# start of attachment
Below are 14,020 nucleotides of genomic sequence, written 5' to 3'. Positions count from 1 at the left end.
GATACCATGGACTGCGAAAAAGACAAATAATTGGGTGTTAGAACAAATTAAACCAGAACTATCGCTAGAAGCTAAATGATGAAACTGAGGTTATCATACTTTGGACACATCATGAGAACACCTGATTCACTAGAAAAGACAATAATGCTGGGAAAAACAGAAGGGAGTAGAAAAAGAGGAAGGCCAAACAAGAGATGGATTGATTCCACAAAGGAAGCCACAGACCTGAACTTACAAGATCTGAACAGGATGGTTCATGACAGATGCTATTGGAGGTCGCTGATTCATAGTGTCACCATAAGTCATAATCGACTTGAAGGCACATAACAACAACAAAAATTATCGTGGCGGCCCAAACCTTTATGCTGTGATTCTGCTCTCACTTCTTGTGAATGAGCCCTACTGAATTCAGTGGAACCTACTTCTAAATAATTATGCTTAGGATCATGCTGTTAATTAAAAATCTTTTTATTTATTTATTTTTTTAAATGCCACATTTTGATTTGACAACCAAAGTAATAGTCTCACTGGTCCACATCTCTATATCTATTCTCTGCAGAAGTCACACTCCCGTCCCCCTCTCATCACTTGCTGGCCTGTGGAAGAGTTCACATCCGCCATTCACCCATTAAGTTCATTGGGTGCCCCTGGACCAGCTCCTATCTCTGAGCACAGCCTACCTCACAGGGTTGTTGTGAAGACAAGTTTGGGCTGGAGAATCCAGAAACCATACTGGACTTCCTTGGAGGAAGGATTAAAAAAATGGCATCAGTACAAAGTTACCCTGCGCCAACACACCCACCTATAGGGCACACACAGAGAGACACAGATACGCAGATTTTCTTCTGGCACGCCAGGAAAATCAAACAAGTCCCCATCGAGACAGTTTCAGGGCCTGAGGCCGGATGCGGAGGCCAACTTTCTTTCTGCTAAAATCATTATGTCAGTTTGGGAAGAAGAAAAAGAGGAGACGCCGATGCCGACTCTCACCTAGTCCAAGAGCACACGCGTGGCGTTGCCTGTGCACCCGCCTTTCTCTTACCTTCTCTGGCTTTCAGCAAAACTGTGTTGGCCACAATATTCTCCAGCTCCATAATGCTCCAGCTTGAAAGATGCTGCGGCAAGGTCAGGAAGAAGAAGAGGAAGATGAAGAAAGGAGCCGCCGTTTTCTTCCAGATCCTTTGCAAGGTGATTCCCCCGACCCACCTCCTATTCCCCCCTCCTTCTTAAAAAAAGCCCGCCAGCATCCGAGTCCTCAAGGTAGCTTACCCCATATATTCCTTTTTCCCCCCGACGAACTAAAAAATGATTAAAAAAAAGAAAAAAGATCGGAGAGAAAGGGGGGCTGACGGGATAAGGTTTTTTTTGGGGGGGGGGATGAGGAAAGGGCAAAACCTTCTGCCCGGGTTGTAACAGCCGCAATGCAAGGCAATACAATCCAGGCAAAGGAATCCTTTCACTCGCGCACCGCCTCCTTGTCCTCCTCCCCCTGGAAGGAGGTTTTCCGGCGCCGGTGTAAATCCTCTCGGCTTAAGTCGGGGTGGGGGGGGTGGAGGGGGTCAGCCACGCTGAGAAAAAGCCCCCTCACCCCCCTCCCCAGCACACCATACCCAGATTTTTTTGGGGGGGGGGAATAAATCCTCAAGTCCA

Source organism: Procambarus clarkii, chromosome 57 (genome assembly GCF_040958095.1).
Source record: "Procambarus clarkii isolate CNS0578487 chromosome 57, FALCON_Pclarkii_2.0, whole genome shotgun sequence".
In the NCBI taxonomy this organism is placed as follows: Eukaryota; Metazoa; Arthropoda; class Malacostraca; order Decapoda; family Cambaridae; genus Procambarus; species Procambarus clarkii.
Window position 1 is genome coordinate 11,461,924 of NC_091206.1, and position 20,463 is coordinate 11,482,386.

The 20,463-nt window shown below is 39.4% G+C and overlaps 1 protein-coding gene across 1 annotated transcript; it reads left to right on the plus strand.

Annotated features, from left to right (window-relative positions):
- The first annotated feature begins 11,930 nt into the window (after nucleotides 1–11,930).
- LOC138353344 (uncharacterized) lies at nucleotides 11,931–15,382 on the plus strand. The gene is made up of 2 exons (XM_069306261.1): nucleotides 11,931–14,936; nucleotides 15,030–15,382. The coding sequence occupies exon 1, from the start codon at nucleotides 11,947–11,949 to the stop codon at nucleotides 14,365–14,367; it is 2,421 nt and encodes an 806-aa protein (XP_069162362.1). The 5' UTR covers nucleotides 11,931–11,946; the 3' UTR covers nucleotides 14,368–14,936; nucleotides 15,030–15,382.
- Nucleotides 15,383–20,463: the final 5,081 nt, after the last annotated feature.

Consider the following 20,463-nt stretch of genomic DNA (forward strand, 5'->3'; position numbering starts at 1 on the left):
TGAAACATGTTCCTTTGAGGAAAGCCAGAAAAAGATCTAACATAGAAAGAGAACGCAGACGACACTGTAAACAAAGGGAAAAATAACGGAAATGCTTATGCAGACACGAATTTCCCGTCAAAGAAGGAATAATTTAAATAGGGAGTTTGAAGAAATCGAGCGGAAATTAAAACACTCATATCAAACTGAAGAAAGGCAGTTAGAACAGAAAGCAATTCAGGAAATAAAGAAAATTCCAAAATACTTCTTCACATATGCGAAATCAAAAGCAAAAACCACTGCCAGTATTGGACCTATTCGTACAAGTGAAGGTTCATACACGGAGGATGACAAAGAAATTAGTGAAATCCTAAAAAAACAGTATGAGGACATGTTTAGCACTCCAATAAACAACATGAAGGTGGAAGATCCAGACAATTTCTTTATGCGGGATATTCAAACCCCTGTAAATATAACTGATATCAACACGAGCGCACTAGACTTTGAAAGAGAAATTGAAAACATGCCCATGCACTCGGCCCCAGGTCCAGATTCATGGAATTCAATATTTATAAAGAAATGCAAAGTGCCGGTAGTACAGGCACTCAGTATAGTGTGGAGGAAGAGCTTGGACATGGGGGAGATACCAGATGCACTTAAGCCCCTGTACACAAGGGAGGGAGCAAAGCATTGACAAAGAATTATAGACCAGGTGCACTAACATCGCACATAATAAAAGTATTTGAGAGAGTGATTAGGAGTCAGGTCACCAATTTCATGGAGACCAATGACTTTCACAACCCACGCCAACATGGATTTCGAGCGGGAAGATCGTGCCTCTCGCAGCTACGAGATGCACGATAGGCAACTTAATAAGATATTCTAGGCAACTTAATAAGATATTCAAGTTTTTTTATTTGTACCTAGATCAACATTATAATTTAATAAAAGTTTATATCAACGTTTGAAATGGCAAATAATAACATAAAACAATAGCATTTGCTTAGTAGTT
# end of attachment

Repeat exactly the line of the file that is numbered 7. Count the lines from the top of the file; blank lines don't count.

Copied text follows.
The 20,463-nt window shown below is 39.4% G+C and overlaps 1 protein-coding gene across 1 annotated transcript; it reads left to right on the plus strand.